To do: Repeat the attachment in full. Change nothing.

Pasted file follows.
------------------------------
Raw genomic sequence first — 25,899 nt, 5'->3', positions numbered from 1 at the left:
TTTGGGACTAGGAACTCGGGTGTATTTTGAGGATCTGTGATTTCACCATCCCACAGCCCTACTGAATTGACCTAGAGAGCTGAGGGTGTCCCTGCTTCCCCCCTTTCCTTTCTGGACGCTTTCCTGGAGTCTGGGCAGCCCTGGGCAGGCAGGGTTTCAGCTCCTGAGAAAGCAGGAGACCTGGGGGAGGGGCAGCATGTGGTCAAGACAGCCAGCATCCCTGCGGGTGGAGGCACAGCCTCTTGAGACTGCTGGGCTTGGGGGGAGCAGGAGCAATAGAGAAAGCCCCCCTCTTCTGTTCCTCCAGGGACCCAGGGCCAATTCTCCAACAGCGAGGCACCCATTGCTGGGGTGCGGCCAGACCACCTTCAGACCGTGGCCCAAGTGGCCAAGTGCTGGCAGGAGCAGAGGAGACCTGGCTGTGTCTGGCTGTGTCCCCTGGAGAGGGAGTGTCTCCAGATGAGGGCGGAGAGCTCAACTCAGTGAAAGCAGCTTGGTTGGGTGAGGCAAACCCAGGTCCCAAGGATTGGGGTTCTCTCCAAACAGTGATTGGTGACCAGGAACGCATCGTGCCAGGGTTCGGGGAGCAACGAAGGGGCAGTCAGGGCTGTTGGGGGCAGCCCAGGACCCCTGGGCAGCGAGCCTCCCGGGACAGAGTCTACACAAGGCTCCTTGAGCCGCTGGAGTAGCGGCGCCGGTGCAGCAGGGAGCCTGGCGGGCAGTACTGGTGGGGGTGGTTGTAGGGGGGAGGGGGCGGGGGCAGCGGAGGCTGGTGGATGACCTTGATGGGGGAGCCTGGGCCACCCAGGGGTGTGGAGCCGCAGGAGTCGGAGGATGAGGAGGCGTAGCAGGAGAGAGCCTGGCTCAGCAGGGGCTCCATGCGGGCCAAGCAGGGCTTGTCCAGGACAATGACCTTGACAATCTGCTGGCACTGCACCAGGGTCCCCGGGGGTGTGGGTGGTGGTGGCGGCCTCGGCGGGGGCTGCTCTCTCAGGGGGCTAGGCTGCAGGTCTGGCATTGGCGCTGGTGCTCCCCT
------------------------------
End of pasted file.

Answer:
Raw genomic sequence first — 25,899 nt, 5'->3', positions numbered from 1 at the left:
TTTGGGACTAGGAACTCGGGTGTATTTTGAGGATCTGTGATTTCACCATCCCACAGCCCTACTGAATTGACCTAGAGAGCTGAGGGTGTCCCTGCTTCCCCCCTTTCCTTTCTGGACGCTTTCCTGGAGTCTGGGCAGCCCTGGGCAGGCAGGGTTTCAGCTCCTGAGAAAGCAGGAGACCTGGGGGAGGGGCAGCATGTGGTCAAGACAGCCAGCATCCCTGCGGGTGGAGGCACAGCCTCTTGAGACTGCTGGGCTTGGGGGGAGCAGGAGCAATAGAGAAAGCCCCCCTCTTCTGTTCCTCCAGGGACCCAGGGCCAATTCTCCAACAGCGAGGCACCCATTGCTGGGGTGCGGCCAGACCACCTTCAGACCGTGGCCCAAGTGGCCAAGTGCTGGCAGGAGCAGAGGAGACCTGGCTGTGTCTGGCTGTGTCCCCTGGAGAGGGAGTGTCTCCAGATGAGGGCGGAGAGCTCAACTCAGTGAAAGCAGCTTGGTTGGGTGAGGCAAACCCAGGTCCCAAGGATTGGGGTTCTCTCCAAACAGTGATTGGTGACCAGGAACGCATCGTGCCAGGGTTCGGGGAGCAACGAAGGGGCAGTCAGGGCTGTTGGGGGCAGCCCAGGACCCCTGGGCAGCGAGCCTCCCGGGACAGAGTCTACACAAGGCTCCTTGAGCCGCTGGAGTAGCGGCGCCGGTGCAGCAGGGAGCCTGGCGGGCAGTACTGGTGGGGGTGGTTGTAGGGGGGAGGGGGCGGGGGCAGCGGAGGCTGGTGGATGACCTTGATGGGGGAGCCTGGGCCACCCAGGGGTGTGGAGCCGCAGGAGTCGGAGGATGAGGAGGCGTAGCAGGAGAGAGCCTGGCTCAGCAGGGGCTCCATGCGGGCCAAGCAGGGCTTGTCCAGGACAATGACCTTGACAATCTGCTGGCACTGCACCAGGGTCCCCGGGGGTGTGGGTGGTGGTGGCGGCCTCGGCGGGGGCTGCTCTCTCAGGGGGCTAGGCTGCAGGTCTGGCATTGGCGCTGGTGCTCCCCT